Men have Adam’s apples because they tried to eat the forbidden fruit, and as a punishment it stuck in their throats. But perhaps what they really have is an Adam’s fig or an Adam’s pomegranate, even an Adam’s wheat. Who is to say for sure what that lump of fruit really is?
On this side of the world we think of the forbidden fruit as an apple, but the Bible never calls it by that name. How did we come to the conclusion that it was an apple? This, it turns out, is a coincidence of language. In the Latin translation of the Bible, it says this, “de ligno autem scientiae boni et mali” meaning “but of the tree of knowledge of good and evil”. Mali is a Latin word coming from malum meaning bad (think malice). Mālum, meaning apple, exists in Latin as well, but was borrowed from the Greeks. So to a Latin speaker the phrase might sound like the tree of good and apple.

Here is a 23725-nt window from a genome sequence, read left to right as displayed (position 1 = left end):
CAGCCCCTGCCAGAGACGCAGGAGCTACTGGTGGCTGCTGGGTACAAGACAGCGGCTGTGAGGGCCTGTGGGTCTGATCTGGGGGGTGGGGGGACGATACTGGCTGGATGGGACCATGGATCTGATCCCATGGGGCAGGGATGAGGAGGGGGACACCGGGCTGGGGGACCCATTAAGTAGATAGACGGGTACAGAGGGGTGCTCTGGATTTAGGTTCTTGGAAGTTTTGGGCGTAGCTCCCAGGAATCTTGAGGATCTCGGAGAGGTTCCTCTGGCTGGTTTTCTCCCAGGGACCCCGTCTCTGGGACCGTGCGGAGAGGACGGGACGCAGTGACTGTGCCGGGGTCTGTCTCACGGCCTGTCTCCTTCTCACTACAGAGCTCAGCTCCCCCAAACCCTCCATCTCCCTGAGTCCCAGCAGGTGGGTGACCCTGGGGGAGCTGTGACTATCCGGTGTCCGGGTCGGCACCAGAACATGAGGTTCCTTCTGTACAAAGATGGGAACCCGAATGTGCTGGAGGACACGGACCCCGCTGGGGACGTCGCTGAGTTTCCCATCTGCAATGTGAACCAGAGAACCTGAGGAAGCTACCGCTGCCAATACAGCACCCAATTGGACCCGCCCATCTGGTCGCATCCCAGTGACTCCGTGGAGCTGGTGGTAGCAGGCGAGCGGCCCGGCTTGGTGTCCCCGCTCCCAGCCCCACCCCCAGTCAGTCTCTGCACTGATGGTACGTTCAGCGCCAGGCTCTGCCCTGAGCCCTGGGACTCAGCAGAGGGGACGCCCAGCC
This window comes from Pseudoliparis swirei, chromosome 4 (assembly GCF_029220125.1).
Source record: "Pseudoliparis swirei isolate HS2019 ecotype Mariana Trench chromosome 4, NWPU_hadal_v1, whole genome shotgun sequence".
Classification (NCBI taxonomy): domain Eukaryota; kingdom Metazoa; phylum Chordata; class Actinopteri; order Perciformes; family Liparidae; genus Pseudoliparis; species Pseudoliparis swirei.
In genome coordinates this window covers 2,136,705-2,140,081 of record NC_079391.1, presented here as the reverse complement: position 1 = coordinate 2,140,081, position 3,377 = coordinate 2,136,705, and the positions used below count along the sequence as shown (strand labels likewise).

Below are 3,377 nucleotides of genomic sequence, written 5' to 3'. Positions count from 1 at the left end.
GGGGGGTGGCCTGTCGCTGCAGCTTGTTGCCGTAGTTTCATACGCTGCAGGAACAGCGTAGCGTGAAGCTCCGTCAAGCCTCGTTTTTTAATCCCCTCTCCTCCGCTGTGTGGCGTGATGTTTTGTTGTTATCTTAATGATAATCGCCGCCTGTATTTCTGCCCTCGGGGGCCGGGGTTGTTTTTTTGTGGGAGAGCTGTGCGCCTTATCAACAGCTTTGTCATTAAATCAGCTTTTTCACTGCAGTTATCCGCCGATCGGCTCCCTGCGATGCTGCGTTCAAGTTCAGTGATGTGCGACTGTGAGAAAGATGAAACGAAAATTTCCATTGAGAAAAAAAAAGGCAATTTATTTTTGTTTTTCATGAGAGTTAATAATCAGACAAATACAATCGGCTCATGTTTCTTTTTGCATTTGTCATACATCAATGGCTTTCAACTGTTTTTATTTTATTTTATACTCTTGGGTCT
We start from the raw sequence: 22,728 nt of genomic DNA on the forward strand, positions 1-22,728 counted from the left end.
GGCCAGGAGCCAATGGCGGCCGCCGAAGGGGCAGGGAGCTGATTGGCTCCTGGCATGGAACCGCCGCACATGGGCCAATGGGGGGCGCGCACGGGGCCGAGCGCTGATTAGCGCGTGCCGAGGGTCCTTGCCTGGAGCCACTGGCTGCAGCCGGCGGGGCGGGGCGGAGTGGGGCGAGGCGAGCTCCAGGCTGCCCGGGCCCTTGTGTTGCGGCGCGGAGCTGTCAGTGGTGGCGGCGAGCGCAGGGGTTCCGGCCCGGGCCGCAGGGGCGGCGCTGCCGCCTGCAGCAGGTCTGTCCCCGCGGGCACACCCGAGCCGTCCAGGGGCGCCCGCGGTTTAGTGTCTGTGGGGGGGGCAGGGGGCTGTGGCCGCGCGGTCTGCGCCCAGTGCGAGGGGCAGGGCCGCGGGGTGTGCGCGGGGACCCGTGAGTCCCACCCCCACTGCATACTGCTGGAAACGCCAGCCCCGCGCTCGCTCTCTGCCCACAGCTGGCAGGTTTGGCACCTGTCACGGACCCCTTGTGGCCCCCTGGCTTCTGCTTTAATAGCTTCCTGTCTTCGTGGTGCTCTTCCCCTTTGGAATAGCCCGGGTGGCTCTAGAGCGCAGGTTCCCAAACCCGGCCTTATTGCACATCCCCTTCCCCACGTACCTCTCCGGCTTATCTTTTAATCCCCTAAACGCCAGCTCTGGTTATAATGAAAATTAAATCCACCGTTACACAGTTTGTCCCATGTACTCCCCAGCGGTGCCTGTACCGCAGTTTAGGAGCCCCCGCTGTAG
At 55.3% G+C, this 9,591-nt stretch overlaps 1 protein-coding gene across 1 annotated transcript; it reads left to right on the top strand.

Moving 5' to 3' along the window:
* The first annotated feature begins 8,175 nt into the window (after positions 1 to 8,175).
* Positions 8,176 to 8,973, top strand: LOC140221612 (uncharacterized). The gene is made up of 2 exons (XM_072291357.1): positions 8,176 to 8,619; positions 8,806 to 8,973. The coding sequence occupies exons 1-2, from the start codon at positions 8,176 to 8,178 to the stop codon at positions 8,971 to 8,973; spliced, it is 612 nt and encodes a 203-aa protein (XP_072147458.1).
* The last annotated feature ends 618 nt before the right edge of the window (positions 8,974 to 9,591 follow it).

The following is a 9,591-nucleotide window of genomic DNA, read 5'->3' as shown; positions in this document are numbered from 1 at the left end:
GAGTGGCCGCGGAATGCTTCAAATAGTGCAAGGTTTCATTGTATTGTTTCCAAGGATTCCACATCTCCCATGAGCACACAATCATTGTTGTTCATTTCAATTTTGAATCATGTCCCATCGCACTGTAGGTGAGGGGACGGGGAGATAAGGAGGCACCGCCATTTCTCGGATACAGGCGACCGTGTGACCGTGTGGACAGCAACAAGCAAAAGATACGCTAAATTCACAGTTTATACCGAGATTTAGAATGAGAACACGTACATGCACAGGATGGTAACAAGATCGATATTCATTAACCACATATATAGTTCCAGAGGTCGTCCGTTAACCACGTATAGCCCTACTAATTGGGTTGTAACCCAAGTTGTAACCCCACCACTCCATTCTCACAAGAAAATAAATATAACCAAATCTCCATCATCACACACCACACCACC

Some consider the forbidden fruit to be a grape, perhaps a grape made into wine, since for obvious reasons this can be associated with sin.
A fig is another common contender for the forbidden fruit. This association came about because the fig has long been understood as a symbol of female sexuality. In fact, Michelangelo painted a fig tree to represent the tree of knowledge on the Sistine Chapel.
Pomegranate is considered a contender for the forbidden fruit since it is native to that region.
To many Hebrew speakers the forbidden fruit is wheat for the same reason Latin speakers considered it an apple. Wheat in Hebrew is khitah and sin is khet. The similarity between the words associated them in people’s minds.